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Are Alternative Dispute Resolution schemes working for consumers?

The UK already has world beating consumer protection regulations but for consumers to realise the benefits, regulations have to be effectively enforced.

Consumer protection is a critical part of the modern economy, supporting consumer confidence in dynamic markets. With consumer markets becoming increasingly complex, including more digital transactions and multiple national and international players, there is a need for the enforcement framework to be strengthened.

The COVID pandemic has both accelerated many of these changes and highlighted existing weaknesses in our system. An effective system will require public enforcement by national agencies, and structures to support private enforcement by consumers.

Alternative Dispute Resolution (ADR) is an important part of this system and should provide consumers and businesses with an accessible and affordable alternative to court proceedings. ADR schemes also have an important role in improving consumer markets by collecting data on consumer issues and engaging businesses, consumer groups and regulators to drive improvements in business practices that benefit all consumers.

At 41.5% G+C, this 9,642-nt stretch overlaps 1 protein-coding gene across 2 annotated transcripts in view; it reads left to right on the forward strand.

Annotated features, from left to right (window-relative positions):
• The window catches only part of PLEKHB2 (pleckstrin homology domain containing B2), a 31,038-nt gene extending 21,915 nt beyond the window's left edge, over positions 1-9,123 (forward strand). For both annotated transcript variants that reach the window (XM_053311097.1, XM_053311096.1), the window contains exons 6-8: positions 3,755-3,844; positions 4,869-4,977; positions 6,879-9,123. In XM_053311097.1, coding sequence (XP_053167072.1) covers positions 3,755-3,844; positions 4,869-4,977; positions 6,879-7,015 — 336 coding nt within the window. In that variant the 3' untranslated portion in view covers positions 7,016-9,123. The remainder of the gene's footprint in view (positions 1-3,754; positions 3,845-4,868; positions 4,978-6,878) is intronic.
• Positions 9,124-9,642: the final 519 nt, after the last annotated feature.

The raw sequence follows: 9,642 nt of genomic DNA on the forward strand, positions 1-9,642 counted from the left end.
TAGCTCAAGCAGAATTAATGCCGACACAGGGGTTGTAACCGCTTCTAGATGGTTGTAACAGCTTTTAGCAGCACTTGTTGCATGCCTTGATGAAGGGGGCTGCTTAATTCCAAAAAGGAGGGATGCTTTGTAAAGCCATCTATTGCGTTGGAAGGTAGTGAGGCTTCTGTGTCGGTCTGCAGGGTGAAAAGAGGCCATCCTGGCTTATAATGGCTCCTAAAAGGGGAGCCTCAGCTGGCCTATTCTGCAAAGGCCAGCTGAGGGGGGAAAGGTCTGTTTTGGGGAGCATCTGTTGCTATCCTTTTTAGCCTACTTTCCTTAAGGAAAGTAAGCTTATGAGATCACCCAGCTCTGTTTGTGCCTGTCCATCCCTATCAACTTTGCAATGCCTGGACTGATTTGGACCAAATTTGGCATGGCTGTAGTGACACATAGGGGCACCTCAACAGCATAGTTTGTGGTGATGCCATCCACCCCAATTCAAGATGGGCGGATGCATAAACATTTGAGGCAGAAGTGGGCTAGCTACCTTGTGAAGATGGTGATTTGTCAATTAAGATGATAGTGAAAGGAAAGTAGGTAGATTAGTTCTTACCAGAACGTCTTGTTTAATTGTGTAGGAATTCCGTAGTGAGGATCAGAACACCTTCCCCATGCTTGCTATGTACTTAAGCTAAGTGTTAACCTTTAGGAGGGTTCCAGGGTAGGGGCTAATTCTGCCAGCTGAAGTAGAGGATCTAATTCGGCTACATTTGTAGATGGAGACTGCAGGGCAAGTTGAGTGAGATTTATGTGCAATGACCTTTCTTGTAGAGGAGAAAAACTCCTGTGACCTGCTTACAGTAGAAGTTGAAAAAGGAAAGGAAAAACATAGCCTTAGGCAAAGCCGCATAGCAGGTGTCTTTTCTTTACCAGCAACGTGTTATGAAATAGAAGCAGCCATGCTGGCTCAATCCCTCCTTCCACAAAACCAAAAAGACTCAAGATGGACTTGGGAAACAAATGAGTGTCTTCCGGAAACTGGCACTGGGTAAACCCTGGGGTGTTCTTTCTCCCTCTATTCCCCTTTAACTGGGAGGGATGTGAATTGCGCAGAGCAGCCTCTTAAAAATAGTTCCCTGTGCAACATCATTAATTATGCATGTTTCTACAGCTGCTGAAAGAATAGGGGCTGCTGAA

ADR is all however all too often a confusing and chaotic experience for consumers. As a result many consumers don’t know how to seek redress or are put off by the complexity, leaving them exposed to harm and unable to confidently resolve their complaints. This report reviews how ADR is working across key sectors and makes a series of recommendations for how the system can be modernised so that it delivers more effectively for consumers.

Alternative Dispute Resolution schemes Report_April 2021 310 Kb | 19 Apr 2021